Diary Poem: Uses of Dreams

1 May 2018

I have been reading Coleridge on dreams
-in an email to the author from Lisa Gorton)

I dream that the dead are living.
Katharine says soft dreams where the loved dead seem
reciprocal and living are really nightmares to suffer, feel
anguish to awake to the bitter real. If no-theme were dream
I think now I would offer: a Commonplace Book in tatters:
Kurosawa’s fox wedding, Yeats’ quote: in dreams begins
responsibility, or how Confucius laments and exclaims
he has fallen from himself, too long has not seen
in his dreams the Prince of Chang. Not long the foxes sang
for Coleridge on the death-cold Nepean. He explains
in my sleep once more that the dusk reverses the dawn:
that by day the being expresses in words, but unity again
combines that with his night eyes’ yearning vision
fed deep by the body’s random sensations: he would term
‘double-touch’ how the body feels feeling. And a dream
in itself is double-touch, I’m seeing. How tight are the rhymes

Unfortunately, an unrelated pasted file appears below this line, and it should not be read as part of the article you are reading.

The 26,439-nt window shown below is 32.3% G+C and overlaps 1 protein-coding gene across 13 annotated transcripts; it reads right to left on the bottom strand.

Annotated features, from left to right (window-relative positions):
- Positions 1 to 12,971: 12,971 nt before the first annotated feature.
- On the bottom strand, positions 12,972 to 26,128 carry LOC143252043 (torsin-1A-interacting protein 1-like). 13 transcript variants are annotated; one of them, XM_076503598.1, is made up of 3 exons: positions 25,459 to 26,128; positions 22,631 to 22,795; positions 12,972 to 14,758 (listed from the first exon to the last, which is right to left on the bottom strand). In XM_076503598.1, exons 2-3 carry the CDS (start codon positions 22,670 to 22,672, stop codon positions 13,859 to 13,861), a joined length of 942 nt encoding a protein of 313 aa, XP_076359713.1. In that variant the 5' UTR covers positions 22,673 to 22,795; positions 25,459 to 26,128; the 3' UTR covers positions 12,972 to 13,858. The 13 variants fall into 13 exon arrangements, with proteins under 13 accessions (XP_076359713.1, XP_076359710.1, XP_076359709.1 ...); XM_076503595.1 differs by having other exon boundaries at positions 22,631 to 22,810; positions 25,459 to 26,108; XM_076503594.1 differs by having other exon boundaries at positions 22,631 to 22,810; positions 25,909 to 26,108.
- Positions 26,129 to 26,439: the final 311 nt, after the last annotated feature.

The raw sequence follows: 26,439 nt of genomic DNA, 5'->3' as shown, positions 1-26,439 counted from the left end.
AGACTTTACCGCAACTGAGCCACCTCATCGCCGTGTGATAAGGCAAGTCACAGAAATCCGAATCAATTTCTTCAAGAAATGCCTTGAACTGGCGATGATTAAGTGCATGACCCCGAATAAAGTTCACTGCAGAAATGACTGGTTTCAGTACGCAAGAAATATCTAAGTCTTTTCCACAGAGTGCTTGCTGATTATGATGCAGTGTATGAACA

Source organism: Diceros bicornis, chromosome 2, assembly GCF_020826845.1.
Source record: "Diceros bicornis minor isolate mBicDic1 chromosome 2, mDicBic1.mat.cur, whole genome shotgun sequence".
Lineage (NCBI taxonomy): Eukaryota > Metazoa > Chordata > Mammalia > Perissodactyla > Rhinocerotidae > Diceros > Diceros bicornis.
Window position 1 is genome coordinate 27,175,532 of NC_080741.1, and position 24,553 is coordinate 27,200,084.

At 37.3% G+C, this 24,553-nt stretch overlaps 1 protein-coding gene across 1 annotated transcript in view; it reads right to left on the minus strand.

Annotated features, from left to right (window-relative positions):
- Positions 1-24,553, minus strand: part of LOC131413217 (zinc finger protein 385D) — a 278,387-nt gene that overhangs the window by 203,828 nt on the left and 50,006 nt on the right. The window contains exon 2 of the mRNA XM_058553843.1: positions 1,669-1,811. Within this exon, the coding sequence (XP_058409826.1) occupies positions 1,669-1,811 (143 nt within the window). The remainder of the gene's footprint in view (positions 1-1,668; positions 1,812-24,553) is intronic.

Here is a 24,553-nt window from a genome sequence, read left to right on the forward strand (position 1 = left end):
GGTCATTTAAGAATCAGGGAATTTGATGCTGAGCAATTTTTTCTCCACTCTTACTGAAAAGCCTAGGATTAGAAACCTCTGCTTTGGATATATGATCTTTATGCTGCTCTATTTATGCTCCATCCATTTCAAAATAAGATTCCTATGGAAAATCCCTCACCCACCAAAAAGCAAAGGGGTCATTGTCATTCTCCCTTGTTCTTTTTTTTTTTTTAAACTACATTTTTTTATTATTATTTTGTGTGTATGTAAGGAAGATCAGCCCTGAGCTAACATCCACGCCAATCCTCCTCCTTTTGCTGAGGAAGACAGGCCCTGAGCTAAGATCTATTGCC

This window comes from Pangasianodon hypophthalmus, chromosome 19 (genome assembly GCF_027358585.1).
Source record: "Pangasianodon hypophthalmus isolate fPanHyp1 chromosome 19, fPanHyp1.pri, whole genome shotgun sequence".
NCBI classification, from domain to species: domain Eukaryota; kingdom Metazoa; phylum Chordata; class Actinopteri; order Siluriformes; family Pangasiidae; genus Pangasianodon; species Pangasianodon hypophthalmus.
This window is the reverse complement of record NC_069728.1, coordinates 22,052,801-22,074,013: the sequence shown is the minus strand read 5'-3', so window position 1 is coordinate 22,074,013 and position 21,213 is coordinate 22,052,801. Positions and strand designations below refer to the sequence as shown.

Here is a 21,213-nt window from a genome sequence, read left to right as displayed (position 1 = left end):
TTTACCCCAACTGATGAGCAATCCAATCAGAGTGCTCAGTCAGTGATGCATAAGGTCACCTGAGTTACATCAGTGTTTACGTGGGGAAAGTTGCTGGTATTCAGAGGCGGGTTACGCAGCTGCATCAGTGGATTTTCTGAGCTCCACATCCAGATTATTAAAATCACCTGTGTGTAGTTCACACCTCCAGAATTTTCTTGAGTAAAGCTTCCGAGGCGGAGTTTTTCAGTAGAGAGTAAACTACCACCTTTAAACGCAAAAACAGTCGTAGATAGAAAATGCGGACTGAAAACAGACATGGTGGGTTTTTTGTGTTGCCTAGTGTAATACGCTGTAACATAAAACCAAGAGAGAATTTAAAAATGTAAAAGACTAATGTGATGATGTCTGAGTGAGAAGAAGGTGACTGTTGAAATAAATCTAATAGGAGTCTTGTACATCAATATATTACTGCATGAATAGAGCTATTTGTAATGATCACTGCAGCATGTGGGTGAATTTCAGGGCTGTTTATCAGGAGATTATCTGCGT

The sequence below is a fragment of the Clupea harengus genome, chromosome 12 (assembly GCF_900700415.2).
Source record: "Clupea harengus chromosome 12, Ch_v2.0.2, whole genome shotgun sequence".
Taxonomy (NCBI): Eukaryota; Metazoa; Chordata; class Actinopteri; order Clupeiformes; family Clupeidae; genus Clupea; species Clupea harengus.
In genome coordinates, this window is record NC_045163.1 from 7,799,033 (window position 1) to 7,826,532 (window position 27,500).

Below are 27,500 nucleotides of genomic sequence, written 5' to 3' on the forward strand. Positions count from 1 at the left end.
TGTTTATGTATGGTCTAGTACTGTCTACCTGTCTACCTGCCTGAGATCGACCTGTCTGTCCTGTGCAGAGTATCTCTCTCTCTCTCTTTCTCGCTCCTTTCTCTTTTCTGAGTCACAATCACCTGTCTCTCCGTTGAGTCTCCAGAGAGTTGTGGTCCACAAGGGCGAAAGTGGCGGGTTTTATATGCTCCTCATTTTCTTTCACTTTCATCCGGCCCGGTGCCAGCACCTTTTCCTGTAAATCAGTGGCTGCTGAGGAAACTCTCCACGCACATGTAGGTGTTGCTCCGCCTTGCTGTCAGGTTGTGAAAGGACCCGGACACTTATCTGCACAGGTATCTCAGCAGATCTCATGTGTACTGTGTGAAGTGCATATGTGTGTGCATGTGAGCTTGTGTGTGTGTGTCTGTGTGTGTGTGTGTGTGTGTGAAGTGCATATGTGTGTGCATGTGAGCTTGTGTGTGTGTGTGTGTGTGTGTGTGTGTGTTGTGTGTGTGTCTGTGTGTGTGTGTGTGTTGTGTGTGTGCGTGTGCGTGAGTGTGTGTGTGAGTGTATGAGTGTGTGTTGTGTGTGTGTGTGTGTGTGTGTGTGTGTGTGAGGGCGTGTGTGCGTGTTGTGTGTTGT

in sleep, the subconscious — if you call it that and not a thing
like acetylocholine, when the visual and the emotions
revolve to replace norephinephrine-serotonin neurons:
but the effect as he described it is the same.
Rhymes tighten when
the sleep-brain curls up on itself, as in the womb
or death. I would offer the no-theme stream an explanation
too of Shakespeare’s we are such stuff as dreams
are made of: that it is our function to comprise them,
not their function to be us, and then who does become
the dreamer? Is it as in Bergman’s Shame, when Ullman
alive at the end on the war-exhausted ocean
asks what if the dreamer of all this wakes realising
it was a dream and is ashamed? ‘Living catacombs’
is how Coleridge describes the dream’s comprising.
Lying down, with an opium groan, his fear a leaping
‘great pig’ from sense-data, a frightening woman.
The fox wedding is as formal as the staged imagination,
as if bones are stacked in labels with street signs.
Does this make it sinister, or safer? Sometimes some
unconsciousness overtakes the double-touching,
and despite the nightmare nature of the daring,
the dead can become the living once again.

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